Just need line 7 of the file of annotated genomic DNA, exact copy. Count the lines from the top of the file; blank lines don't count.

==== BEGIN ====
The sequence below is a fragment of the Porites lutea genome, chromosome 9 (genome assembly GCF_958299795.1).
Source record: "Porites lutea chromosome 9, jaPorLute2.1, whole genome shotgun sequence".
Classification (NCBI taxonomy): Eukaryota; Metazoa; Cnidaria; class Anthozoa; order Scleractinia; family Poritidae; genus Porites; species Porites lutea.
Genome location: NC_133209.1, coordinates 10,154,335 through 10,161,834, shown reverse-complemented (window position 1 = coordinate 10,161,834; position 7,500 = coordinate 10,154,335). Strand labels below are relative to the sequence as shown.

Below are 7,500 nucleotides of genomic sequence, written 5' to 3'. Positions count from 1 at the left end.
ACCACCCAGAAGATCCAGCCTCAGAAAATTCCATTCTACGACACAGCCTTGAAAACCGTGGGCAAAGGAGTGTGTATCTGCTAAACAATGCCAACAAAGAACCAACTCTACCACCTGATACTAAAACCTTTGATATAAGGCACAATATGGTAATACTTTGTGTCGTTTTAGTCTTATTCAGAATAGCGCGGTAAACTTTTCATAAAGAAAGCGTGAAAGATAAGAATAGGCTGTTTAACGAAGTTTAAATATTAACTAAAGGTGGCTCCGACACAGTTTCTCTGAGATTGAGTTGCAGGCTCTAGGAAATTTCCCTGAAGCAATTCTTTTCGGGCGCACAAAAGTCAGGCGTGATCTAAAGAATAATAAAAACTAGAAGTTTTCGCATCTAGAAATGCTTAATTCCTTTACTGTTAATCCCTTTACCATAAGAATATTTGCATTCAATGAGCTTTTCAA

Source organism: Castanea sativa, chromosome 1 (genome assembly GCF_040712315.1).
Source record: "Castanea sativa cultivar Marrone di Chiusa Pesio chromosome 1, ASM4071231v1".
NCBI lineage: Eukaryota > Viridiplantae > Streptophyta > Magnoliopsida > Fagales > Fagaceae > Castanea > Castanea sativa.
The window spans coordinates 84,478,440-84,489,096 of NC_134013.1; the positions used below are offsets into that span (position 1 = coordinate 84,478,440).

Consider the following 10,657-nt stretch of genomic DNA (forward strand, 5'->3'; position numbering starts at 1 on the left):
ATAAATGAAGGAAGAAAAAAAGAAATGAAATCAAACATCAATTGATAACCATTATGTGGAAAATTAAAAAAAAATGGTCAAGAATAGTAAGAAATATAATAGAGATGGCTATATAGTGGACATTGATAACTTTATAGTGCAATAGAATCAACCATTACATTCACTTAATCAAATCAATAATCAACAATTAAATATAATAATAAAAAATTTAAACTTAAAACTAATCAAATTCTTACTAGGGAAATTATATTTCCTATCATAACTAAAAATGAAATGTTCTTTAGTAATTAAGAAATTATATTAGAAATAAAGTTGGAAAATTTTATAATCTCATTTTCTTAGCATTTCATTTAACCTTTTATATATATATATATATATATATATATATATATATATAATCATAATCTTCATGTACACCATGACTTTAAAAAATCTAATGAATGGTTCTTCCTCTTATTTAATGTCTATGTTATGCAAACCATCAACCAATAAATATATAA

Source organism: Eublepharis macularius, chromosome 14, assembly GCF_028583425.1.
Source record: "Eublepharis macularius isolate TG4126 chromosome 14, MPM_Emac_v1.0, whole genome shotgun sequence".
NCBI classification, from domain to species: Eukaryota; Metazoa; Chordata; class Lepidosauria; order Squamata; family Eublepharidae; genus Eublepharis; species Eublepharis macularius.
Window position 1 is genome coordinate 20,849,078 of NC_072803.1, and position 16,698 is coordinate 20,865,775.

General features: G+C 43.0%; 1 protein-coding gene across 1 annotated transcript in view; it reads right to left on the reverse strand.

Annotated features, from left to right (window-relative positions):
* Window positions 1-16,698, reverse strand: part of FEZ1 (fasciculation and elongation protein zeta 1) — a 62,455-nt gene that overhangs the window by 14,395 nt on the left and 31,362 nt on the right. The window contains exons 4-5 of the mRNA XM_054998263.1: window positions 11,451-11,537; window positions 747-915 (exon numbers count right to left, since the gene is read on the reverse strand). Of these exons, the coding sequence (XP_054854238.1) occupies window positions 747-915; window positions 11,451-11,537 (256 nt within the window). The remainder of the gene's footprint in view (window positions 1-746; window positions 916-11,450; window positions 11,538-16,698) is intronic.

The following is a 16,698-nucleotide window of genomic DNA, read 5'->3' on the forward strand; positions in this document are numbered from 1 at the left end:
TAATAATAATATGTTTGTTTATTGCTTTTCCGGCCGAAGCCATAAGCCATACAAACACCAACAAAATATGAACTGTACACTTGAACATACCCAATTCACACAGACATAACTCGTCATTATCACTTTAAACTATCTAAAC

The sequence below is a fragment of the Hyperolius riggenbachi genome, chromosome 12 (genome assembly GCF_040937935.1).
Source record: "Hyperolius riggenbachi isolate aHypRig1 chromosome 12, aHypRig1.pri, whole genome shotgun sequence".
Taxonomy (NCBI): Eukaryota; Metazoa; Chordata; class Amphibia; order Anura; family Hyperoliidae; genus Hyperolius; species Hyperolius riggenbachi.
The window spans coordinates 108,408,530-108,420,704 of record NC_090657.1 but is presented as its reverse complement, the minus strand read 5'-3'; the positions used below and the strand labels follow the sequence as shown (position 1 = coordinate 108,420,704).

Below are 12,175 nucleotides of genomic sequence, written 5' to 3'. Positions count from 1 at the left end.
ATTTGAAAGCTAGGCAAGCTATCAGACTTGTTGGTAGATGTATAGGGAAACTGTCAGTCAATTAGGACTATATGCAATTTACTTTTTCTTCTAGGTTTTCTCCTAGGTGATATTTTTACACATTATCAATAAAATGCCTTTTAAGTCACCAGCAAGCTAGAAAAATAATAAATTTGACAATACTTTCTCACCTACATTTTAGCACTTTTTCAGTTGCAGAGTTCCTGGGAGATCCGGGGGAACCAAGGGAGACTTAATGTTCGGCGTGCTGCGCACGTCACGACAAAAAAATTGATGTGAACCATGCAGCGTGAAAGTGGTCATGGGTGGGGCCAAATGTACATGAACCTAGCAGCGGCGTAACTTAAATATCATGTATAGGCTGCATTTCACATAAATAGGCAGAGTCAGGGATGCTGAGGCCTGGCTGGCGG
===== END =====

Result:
Source organism: Castanea sativa, chromosome 1 (genome assembly GCF_040712315.1).